On Being a Dad
It’s not that I see myself as an authority on being a Father…. I have never been a Father of a 5 year old and a two year old before… This is my first time!! So I’m fairly confident in one thing – I don’t know a lot more than I do know about raising kids – let alone raising girls. (I was never a girl myself, you see!)
But with Father’s Day in Australia coming up this week, and a few different bits of information / inspiration about fatherhood having floated through my conscience over the last couple of weeks, it seems like a good time to offer up some Dad-related musings to the world.
First up – an answer to my own apparent lack of confidence in all things Dad-related: I don’t have to figure it out by myself. I have a very wise wife – which truly makes a difference. I am soooo flipping glad that my girls have a mum – and not just any mum, but this mum. Every now and again, when I have a short spell of being the sole carer, I realise just how hard my wife works just to keep the wheels from falling off – and making sure they eat something other than McDonalds…
Also, even more significantly, we (mum and dad) don’t have to figure it all out by ourselves either. Knowing and believing that God a) is real, b) loves us, and c) is actively involved in guiding us, leading us, protecting us and comforting us changes everything. This is the God of course, who was a Father, and is a Father – who gave himself to us and to the world, in his son Jesus, to say, ‘Look, I AM real, I DO love you, and I DO want to be involved in your life with you.’ And who then taught us all to pray to him as ‘Abba’, as father, as daddy.
Secondly, I read recently a transcript of a fascinating and inspiring talk on ‘The Importance of Fatherhood,’ (Vitz, Paul; ‘The Importance of Fatherhood’, in Metaxas, Eric ed. ‘Socrates in the City’, London: Collins 2011). Vitz’s main point is that there is a strong correlation between good fathering and healthy spiritual development of children, and likewise between bad / absent fathering and atheism, not to mention criminal behaviour. He believes it is in this sense true, that Father’s pass their sins on to their sons and daughters.
However, there were a couple of other passages in the talk which grabbed me to:
“The crisis of our culture today is in important respects a crisis in the family. But at the centre of the crisis in the family is a crisis in what it is to be a father. We’ve lost this understanding of the capstone… of what it means to be a man, because I think all men are called to be fathers. Now, I don’t necessarily mean they are called to be biological fathers. I mean they’re called to be fathers to at least some of the younger people in their life.”
“What is the father’s major function?… The Father is a kind of Mr. Outside, while the mother is Mrs. Inside. She forms the basic character, the emotional life, the interpersonal responsiveness of the child, much more than the father. But the father introduces the child much more often to the outside world. The father symbolises the structure of that world, of law and order, of the activities, of the things that you get involved in when you leave the home.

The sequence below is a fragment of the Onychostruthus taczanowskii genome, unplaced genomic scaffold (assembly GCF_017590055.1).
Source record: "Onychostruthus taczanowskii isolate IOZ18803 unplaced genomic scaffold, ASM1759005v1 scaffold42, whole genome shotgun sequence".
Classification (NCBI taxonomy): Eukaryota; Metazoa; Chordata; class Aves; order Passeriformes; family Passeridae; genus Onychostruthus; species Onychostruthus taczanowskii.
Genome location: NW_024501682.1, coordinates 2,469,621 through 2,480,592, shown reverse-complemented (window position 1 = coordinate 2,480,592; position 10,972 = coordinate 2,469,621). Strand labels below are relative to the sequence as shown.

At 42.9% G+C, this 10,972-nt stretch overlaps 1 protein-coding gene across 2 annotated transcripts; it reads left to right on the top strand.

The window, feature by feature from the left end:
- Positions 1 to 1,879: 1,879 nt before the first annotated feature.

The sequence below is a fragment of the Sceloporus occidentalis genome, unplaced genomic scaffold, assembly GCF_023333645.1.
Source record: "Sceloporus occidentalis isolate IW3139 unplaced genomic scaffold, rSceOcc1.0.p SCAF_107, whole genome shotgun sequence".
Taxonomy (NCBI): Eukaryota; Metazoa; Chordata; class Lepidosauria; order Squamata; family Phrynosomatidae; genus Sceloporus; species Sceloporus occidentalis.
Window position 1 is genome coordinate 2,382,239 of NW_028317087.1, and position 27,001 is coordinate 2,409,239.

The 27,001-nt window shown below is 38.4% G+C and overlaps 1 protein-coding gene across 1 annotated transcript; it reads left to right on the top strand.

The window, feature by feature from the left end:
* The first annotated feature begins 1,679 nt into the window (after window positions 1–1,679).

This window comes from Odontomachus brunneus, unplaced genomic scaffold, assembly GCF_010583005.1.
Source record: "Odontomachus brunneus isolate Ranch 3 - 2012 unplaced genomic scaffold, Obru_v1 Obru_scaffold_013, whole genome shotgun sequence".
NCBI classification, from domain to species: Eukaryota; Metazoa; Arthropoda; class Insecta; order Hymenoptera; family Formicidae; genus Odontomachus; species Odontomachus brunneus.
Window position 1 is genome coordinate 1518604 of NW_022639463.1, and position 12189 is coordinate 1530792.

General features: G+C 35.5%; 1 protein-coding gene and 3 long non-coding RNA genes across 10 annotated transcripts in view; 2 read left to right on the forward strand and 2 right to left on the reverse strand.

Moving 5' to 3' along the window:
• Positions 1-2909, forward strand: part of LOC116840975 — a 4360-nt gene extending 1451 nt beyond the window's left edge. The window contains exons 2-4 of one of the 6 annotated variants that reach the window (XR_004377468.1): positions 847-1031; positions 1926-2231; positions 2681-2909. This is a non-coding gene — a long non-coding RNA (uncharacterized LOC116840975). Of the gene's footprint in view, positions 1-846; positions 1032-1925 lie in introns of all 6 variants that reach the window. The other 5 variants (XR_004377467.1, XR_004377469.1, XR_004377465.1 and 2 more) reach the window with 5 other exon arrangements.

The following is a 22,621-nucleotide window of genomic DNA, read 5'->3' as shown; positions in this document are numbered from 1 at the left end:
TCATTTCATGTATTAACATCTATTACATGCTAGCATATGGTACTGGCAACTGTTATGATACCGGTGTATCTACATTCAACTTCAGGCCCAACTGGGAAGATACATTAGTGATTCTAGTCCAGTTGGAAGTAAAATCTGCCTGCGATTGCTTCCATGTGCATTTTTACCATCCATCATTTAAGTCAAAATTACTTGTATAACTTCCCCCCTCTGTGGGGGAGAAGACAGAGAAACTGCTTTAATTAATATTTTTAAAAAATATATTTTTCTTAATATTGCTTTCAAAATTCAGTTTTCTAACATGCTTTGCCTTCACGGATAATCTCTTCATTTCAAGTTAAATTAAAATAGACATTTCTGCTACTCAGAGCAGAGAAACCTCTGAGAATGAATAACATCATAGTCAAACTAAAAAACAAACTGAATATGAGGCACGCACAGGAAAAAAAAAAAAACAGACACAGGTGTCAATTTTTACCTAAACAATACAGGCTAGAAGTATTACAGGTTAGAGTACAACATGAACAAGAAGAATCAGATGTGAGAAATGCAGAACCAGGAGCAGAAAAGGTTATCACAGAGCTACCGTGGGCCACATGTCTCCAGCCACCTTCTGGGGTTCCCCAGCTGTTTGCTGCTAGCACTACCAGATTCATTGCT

“What happens when the child is functioning okay because of having a good enough mother but has a bad father? Very often, the child will get out into that world and cause a lot of trouble, because the father hasn’t been there. In fact, in social science, probably the most reliably documented piece of evidence is the effect of bad fathering on children we can see it in various pathological indices. It’s unbelievable that this information has been around for over fifty years in extremely substantial ways, but it continues to get little attention.”
“We’re moving into a new historical period in which we will rediscover the validity of a lot of our traditional understanding, but we’re going to discover it intellectually. We’re going to discover it in the language of today, which is science, and in the present, social science. We’re going to understand the sensible reasons why many of these traditions evolved. In the past, people couldn’t speak about traditions, it was just what your people always did. But now I propose that we will learn why so many traditions were sound, and, in particular, we are learning why fatherhood is so important for the health of children, families, and society – indeed why being a father is good for each man. I think it’s very important for individual men to have this understanding, because fatherhood is the way a man fulfills his manhood. If you think you’re fulfilled because you’re living like James Bond, you’re out of your mind. He’s the guy without any bonds with anyone.”
The rest of the transcript is well worth reading too.
Thirdly and finally, on a different level entirely, the clever media monkeys at Volkswagen in the UK made a moving video (intended to move you to buy a car – but moving in other ways too…) about the evolving relationship between a Dad and a daughter…. which was a good reminder to me, and to all Dads, about making the most of the present and being well involved in our kids’ lives…. Enjoy… (Sob!..)